Time Asks If, or When, You’ll Get Some Work Done

The chances are that if you are over 40 years old, when you were a kid you may have heard your Mom talking on the phone about some other woman. “I think she definitely had some work done” she probably said. Back then, that was scandalous, something to be kept secret. And psychologists of the time categorized people having plastic surgery as depressed and “suffering from clinically low self-esteem.”

Now contrast that to people under 40, particularly in their early 20s. People in that age group would be more likely to reply, “What’s the big deal? Everybody could use a little help here and there.”

The subject of cosmetic procedures and the changing societal mores about them is the subject of a mid-summer cover story in Time titled “Nip. Tuck. Or Else. Now everyone gets work done. Will you?” by Joel Stein. The article chronicles the aesthetic industry and its ever-increasing client base. The conclusion? Americans feel much more comfortable these days with the idea of cosmetic enhancement.

It talks about Joan Rivers who had her first facelift in 1973 and said she received five decades of ridicule about it. That stopped, she said, around 2008. She wrote a book about it, Men Are Stupid… And They Like Big Boobs: A Women’s Guide to Beauty Through Plastic Surgery. In the book she says things have changed so much that now the “shame is not having anything done.”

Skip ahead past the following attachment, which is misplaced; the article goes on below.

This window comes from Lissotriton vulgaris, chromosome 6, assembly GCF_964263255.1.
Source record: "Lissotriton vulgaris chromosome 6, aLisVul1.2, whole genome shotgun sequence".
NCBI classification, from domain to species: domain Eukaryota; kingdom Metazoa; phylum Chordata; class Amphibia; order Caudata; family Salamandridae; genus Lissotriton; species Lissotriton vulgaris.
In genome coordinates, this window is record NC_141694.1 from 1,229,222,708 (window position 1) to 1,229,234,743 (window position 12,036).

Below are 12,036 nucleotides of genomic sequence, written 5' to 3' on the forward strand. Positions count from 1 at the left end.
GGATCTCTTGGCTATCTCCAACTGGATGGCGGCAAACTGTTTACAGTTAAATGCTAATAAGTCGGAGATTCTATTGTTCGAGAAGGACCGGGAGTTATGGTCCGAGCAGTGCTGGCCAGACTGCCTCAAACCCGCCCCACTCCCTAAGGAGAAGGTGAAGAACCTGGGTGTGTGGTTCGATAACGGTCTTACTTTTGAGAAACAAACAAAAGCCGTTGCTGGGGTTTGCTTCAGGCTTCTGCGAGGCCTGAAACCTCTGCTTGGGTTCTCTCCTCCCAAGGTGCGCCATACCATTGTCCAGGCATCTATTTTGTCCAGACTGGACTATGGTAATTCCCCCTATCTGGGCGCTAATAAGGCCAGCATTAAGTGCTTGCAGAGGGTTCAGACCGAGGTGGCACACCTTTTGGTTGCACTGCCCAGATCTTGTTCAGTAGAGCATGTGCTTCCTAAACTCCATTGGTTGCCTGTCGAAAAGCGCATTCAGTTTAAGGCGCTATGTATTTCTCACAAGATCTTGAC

In 2014, 15 million cosmetic procedures were performed in the United States, a 13% increase from 2011, a 50% increase from 2000. $13 billion was spent. Five times as many of those procedures were non-surgical — 3.6 million Botox and other neuromodulator injections, 1.7 million filler injections among them.

In 2005, two thirds of cosmetic surgery patients made $60,000 or less. Gone are the days of Beverly Hills or Upper East Side residents being the only ones who can afford a little work.

In the article, Stein attributes the changing landscape of the aesthetic industry to a few factors: surgeons’ skills have become much more nuanced; reality shows have demystified the process; cosmetic options are widely available through doctors, dentists, and dermatologists; new procedures, such as laser skin resurfacing, don’t require surgery; procedures are cheaper and doctors created payment plans; thanks to social media we are all, to some degree, on the red carpet; and culture now celebrates a cosmetic procedure as doing something good for ourselves.

So, what are you waiting for? Isn’t it time to take care of those cosmetic issues that have been bugging you? Call us at 843-705-8940 for your consultation with Dr. Smith.


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